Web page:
I don’t have to tell you about 2020 – you were there, too. Usually, at the end of the year, I spend December choosing some photos to repost for good vibes and great memories, but this year I didn’t take a single photograph of a live show. Yeah. So, I am going to post a few photos from 2019 that did not see that light of day then, just for fun. I am keeping the cameras warm for 2021 because hope springs eternal.
There was a lot of excellent music released this year. We published 188 reviews in 2020, a lot more than we thought we would. There are so many “Best of 2020” lists out there that I decided not to do one for FFMB. Instead, I am throwing up a couple of covers from albums we didn’t review this year that were really good – just couldn’t get to everything. We’ll try to do better in 2021.
Thanks to everybody involved with Flying Fiddlesticks Music Blog and the Shardik Media Cabal. Deep gratitude and thanks to all the bands, record labels, venues, publicists, and promoters keeping music alive for all of us.
We’re still here and we are carrying on in 2021. See you out there.
Death Metal legends Incantation return with their eleventh studio album, Sect of Vile Divinities.
It would be hard to overestate the impact Incantation has had on heavy music, and on Death Metal in particular. One of the early entries in the field and among the giants of the New York scene, their first album, Onward to Golgotha (1992), was a pivotal moment in music history. Guitarist John McEntee has been there since the beginning, directing the progression of the band and channeling a path that helped shape the landscape of Death Metal today.
There have been many big albums from veteran bands this year like Testament, Vader, Ozzy, Sepultura, My Dying Bride, Cirith Ungol, and others that were highly anticipated. I am every bit as excited about the new Incantation release because the music on Sect Of Vile Divinities shakes the planet.
We are told in advance that each song on the new album is about a different ancient evil from various places in history around the globe. That sounds like a good place to start and it fits in well with the band’s style and legacy. A good example of a representative song from the set is “Entrails of the Hag Queen,” which has the primary elements of musical creation: heavy decadence, massive riffs, driving percussion, and guttural growls flowing in a thick river darkness. The song slows down and speeds up as the story is told and the theme demands. Some songs are dirge-like throughout, like “Ignis Fatuus.” Others establish a blistering pace at the front and never relent, like “Chant of Formless Dread” and “Fury’s Manifesto.” The song I have listened to the most so far is “Shadow-Blade Masters of Tempest and Maelstrom” because of the way the lead guitar acts like a second voice forming a sinister, twisted duet, and because of the relentless nature of the driving momentum in the rhythm. The closer is “Siege Hive,” and it is an all-out assault on your senses that will make you question your place in the universe. This is a great album.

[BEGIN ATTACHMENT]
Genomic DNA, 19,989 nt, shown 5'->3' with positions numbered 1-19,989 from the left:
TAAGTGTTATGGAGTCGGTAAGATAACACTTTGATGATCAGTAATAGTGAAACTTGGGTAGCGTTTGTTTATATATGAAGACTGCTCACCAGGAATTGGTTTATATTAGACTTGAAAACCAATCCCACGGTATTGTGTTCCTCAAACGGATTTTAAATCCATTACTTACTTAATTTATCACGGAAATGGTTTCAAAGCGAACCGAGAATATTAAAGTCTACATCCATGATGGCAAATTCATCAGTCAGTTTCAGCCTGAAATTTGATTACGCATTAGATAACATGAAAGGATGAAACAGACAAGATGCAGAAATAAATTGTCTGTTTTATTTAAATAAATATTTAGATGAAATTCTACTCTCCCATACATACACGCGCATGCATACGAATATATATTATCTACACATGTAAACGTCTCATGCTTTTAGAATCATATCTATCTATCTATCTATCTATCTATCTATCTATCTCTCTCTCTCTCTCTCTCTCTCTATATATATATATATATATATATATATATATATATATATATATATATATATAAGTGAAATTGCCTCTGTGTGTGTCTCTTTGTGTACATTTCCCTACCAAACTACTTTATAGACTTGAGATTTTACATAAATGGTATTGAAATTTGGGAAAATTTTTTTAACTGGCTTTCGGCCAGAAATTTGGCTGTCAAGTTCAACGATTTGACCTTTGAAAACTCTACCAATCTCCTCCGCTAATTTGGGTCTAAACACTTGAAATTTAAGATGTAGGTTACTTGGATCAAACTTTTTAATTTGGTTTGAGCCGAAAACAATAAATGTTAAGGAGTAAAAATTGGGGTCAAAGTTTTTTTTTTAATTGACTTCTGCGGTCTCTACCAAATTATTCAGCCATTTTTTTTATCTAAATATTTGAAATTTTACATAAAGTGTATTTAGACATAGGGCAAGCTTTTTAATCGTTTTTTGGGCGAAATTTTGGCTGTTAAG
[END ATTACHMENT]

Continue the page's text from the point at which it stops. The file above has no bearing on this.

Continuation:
Out on Relapse Records this Friday, August 21, there are many formats and bundles to choose from that you can grab at the Relapse site or Bandcamp, and the band has their own webstore, too. The new music is as fresh and relevant today as their original work was back then. Highly recommended.
The Webster Theater is on the corner of Crown and Webster Streets in Hartford, Connecticut. It is a long-standing home of heavy music, and on December 13, 2019 – Friday the 13th – there was a perfect storm when Incantation, Watain, and Morbid Angel gathered for a night of Death and Black Metal.
Incantation opened, leading the crowd through warm-up exercises and showing that the band is here to stay. One of the things they are known for is speed and precision, and original band member John McEntree was flawless on guitar and microphone. Long-time drummer Kyle Severn and bassist Chuck Sherwood hit the grooves with John, and lead guitarist Sonny Lombardozzi played like he has been with the band forever. The technical difficulty of the music was matched by the obvious enthusiasm of the band and Incantation turned out to be the perfect veteran group to break the ice during this tour of iconic bands.